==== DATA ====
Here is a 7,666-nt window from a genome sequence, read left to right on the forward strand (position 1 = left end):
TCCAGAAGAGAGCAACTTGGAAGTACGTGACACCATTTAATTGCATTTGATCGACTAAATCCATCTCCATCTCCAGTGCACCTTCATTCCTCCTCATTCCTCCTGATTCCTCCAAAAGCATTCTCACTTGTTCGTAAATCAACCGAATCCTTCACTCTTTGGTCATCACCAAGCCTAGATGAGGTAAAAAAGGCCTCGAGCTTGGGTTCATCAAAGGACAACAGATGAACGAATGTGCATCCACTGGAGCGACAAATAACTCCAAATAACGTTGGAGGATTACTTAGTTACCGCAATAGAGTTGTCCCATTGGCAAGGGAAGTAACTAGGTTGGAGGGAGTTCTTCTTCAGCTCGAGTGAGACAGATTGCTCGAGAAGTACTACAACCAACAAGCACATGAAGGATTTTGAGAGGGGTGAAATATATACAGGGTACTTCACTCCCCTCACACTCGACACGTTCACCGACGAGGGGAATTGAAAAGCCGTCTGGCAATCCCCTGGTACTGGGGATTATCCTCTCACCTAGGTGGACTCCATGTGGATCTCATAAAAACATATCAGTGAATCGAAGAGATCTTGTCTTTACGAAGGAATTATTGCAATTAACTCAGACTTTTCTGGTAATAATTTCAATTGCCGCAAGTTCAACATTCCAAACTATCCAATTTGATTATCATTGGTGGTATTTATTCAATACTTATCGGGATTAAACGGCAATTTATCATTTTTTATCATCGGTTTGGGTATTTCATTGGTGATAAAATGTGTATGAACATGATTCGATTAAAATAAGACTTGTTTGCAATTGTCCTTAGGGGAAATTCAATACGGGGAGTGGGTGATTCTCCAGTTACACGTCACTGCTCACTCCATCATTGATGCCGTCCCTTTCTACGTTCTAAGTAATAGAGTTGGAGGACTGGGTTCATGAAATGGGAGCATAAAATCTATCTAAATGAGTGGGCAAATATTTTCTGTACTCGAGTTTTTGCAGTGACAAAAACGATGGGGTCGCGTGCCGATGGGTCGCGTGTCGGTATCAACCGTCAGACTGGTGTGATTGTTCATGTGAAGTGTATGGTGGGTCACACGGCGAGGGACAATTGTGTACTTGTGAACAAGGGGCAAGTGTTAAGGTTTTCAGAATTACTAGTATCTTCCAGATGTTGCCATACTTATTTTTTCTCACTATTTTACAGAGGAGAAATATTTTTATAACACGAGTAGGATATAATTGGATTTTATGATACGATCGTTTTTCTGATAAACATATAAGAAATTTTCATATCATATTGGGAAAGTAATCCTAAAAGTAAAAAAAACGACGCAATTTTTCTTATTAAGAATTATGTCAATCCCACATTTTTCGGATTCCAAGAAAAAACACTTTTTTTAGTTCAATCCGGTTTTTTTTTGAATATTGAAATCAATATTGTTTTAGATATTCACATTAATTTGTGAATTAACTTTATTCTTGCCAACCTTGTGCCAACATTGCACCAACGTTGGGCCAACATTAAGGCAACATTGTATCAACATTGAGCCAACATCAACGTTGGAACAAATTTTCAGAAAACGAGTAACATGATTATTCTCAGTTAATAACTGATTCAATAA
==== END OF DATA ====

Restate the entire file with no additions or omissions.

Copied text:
Here is a 7,666-nt window from a genome sequence, read left to right on the forward strand (position 1 = left end):
TCCAGAAGAGAGCAACTTGGAAGTACGTGACACCATTTAATTGCATTTGATCGACTAAATCCATCTCCATCTCCAGTGCACCTTCATTCCTCCTCATTCCTCCTGATTCCTCCAAAAGCATTCTCACTTGTTCGTAAATCAACCGAATCCTTCACTCTTTGGTCATCACCAAGCCTAGATGAGGTAAAAAAGGCCTCGAGCTTGGGTTCATCAAAGGACAACAGATGAACGAATGTGCATCCACTGGAGCGACAAATAACTCCAAATAACGTTGGAGGATTACTTAGTTACCGCAATAGAGTTGTCCCATTGGCAAGGGAAGTAACTAGGTTGGAGGGAGTTCTTCTTCAGCTCGAGTGAGACAGATTGCTCGAGAAGTACTACAACCAACAAGCACATGAAGGATTTTGAGAGGGGTGAAATATATACAGGGTACTTCACTCCCCTCACACTCGACACGTTCACCGACGAGGGGAATTGAAAAGCCGTCTGGCAATCCCCTGGTACTGGGGATTATCCTCTCACCTAGGTGGACTCCATGTGGATCTCATAAAAACATATCAGTGAATCGAAGAGATCTTGTCTTTACGAAGGAATTATTGCAATTAACTCAGACTTTTCTGGTAATAATTTCAATTGCCGCAAGTTCAACATTCCAAACTATCCAATTTGATTATCATTGGTGGTATTTATTCAATACTTATCGGGATTAAACGGCAATTTATCATTTTTTATCATCGGTTTGGGTATTTCATTGGTGATAAAATGTGTATGAACATGATTCGATTAAAATAAGACTTGTTTGCAATTGTCCTTAGGGGAAATTCAATACGGGGAGTGGGTGATTCTCCAGTTACACGTCACTGCTCACTCCATCATTGATGCCGTCCCTTTCTACGTTCTAAGTAATAGAGTTGGAGGACTGGGTTCATGAAATGGGAGCATAAAATCTATCTAAATGAGTGGGCAAATATTTTCTGTACTCGAGTTTTTGCAGTGACAAAAACGATGGGGTCGCGTGCCGATGGGTCGCGTGTCGGTATCAACCGTCAGACTGGTGTGATTGTTCATGTGAAGTGTATGGTGGGTCACACGGCGAGGGACAATTGTGTACTTGTGAACAAGGGGCAAGTGTTAAGGTTTTCAGAATTACTAGTATCTTCCAGATGTTGCCATACTTATTTTTTCTCACTATTTTACAGAGGAGAAATATTTTTATAACACGAGTAGGATATAATTGGATTTTATGATACGATCGTTTTTCTGATAAACATATAAGAAATTTTCATATCATATTGGGAAAGTAATCCTAAAAGTAAAAAAAACGACGCAATTTTTCTTATTAAGAATTATGTCAATCCCACATTTTTCGGATTCCAAGAAAAAACACTTTTTTTAGTTCAATCCGGTTTTTTTTTGAATATTGAAATCAATATTGTTTTAGATATTCACATTAATTTGTGAATTAACTTTATTCTTGCCAACCTTGTGCCAACATTGCACCAACGTTGGGCCAACATTAAGGCAACATTGTATCAACATTGAGCCAACATCAACGTTGGAACAAATTTTCAGAAAACGAGTAACATGATTATTCTCAGTTAATAACTGATTCAATAA